Promoting Stem Education In Kenya Via Lego Bricks

An international educational franchise that aims at promoting Science, Technology, Engineering and Mathematics (STEM) studies in Africa has launched its Master Franchisee in Kenya.

Young Engineers has its headquarters located in Israel and has over 100 franchisees operating in 23 countries worldwide.

Kenya is the 3rd country in Africa to open its doors to the program at the launch that was attended by parents and education stakeholders from private and international schools all interested in incorporating the program in their own curriculums.

The franchisee offers various STEM programs to kindergarten, high school and students with special needs in education who need a simple way of learning and understanding STEM basics and to children who need to put their scientific skills into good use.

Maths and Sciences have been naturally perceived to be the most difficult subjects in school; if children are not scoring poor grades in them then they avoid them completely when enrolling for college.

That is where Young Engineers Kenya comes in; apart from promoting STEM in the country it also aims at debunking some of the myths about STEM and encouraging students to enrol for the programs at a young age.


A young boy building using Kne’x bricks at the launch

This they do by creating a unique learning environment for kids where they learn the basics using custom made LEGO and K’nex bricks from Young Engineers

They use a play tactic towards teaching that link a child’s natural instincts of playing and building with LEGO bricks to learning, a method that is known as edutainment.

The purpose of edutainment is to make the lessons fun and engaging and provide a hands on learning experience that makes the lessons fun and playful the children won’t even realize they are in a classroom. Furthermore, the building process also acts as practical that will help the pupils understand engineering processes even better through step-by-step instructions.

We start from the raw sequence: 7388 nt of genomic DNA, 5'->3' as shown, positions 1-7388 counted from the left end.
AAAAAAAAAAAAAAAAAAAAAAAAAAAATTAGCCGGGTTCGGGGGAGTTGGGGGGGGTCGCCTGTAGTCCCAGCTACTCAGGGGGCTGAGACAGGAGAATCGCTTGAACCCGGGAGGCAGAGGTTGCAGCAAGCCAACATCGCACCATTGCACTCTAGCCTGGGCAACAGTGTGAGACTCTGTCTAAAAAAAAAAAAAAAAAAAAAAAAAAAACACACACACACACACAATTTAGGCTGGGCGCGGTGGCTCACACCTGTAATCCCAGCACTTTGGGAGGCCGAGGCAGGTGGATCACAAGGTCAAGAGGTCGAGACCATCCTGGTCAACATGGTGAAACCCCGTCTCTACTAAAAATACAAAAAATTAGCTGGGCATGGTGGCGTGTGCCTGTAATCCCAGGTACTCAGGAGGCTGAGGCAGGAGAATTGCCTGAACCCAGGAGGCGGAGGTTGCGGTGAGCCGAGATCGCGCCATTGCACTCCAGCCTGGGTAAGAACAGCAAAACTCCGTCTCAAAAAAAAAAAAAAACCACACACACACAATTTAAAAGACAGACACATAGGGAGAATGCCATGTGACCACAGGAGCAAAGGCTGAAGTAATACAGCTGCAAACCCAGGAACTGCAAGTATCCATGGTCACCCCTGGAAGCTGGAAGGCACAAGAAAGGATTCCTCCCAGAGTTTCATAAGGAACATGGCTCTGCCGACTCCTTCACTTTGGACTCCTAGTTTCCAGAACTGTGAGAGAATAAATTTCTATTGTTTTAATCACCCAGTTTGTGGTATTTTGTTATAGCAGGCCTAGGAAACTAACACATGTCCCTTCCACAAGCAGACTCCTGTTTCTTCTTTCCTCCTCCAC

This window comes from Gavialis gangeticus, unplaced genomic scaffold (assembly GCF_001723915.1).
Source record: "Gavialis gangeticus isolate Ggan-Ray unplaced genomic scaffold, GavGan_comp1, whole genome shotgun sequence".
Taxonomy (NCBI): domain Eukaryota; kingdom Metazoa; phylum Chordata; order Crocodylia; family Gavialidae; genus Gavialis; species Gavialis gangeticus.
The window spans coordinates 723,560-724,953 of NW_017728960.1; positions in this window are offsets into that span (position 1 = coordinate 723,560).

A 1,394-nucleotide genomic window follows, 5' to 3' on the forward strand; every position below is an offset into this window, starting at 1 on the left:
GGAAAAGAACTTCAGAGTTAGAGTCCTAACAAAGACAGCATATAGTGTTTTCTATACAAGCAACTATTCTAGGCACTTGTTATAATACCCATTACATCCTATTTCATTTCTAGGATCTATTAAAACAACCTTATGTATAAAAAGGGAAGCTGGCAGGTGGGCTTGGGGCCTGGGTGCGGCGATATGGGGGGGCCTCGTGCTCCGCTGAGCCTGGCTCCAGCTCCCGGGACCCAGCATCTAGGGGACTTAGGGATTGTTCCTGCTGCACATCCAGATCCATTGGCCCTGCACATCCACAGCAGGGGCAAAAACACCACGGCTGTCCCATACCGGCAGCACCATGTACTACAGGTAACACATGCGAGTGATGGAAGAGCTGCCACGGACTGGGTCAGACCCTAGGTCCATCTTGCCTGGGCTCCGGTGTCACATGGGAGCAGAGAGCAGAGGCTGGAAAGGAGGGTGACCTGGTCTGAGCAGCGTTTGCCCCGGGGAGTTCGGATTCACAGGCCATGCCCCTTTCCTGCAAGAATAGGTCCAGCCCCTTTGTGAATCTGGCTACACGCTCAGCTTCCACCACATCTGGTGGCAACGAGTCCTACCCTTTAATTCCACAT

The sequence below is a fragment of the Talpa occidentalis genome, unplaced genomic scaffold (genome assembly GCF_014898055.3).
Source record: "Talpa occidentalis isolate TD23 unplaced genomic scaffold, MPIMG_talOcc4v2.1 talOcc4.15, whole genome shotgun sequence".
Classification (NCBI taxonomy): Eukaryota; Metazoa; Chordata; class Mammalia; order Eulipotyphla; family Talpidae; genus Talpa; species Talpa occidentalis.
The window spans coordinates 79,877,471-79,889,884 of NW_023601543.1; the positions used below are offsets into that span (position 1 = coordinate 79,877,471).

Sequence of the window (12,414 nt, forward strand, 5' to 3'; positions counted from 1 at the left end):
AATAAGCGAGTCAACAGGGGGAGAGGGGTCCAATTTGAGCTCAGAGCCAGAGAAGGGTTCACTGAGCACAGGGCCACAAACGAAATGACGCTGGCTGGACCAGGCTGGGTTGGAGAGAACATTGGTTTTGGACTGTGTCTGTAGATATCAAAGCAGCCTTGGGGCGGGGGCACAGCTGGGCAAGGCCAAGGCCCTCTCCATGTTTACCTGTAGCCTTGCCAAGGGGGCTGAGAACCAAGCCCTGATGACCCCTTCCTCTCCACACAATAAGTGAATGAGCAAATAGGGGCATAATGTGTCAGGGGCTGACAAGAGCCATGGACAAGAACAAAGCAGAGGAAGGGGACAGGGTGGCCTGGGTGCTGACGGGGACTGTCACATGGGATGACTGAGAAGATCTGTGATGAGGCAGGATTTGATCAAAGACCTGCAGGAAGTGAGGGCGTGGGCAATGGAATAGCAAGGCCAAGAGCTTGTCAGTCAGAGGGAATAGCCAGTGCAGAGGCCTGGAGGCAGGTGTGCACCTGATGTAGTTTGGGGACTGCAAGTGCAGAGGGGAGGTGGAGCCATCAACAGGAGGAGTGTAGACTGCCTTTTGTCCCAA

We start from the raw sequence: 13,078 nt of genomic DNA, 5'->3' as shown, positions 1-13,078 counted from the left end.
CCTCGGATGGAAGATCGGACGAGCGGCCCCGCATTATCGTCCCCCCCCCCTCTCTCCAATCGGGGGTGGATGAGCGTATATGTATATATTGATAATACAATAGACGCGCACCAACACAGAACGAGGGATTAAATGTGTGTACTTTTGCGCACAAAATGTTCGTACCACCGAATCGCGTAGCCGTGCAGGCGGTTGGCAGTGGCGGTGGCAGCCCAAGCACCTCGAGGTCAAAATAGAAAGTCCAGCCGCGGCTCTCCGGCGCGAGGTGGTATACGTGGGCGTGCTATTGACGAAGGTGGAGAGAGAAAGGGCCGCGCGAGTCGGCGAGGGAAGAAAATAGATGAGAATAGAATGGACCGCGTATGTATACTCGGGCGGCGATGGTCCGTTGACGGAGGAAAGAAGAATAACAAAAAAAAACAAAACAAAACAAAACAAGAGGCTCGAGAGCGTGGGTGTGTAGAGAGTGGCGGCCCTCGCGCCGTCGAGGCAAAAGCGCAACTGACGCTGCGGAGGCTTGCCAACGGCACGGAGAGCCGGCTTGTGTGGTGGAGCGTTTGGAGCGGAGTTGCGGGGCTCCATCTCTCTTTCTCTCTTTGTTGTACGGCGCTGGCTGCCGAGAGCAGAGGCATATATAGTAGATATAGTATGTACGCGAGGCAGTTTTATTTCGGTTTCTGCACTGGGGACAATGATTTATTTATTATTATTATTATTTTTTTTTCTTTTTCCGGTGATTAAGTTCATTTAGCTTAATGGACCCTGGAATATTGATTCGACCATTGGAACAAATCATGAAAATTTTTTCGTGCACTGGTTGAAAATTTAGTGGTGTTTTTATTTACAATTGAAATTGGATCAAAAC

The program also aims at unlocking a child’s potential by enhancing their creative, innovation and problem solving skills and inspire them to be the game- changers of tomorrow in the fields of science and technology.


Humphrey Gathungu, Director of Young Engineers Kenya displaying one of the LEGO kits they use for teaching

“What we want to do is to inspire, motivate and promote creativity in our young children so that the can learn through experience and through experimenting”, said Hunphrey Gathungu the director of the Kenyan franchisee.

The need for more STEM professionals’ has increased all over the world as STEM has been described as a key factor towards technological and economic development in countries.

Shahar Aharoni, Vice President of the head office in Israel

“The demand for STEM is increasing, we need more people who deal in the STEM areas, this why we believe that implementing those principles in younger ages will be very beneficial for the development of any country”, said Shahar Aharoni the Vice President of the head office in Israel.

His statement was backed by the head of Kenya Private Schools Association, Dr. Peter Ndoro who describe STEM as a value addition and the key driver towards achieving our vision 2030 goal of becoming a country driven by innovation.

Dr. Peter Ndoro, CEO Kenya Private Schools Association

“When you look at vision 2030 goals, as a country we hope to become a newly industrialized country by the year 2030, which is just 14 years away. When you look at the social pillar of the vision 2030 it talks of education as the key driver in achieving this”, he said

“As key driver we must focus more on Science, Technology, Engineering and Mathematics in order to achieve our vision 2030 goals”, he said. “If we want our country and economy to be driven by innovation we must invest more in STEM”,

He further emphasized on the need to introduce a curriculum that is STEM oriented.

“As Kenya Private Schools Association we are looking at this is a value addition, this is something that is going to add value in what we do in education”, he said

He also urged parents to expose their children to science and to enrol them for STEM programs at a young age in order for them to develop an interest in STEM when their minds are still curious about how science and technology works in our daily lives.







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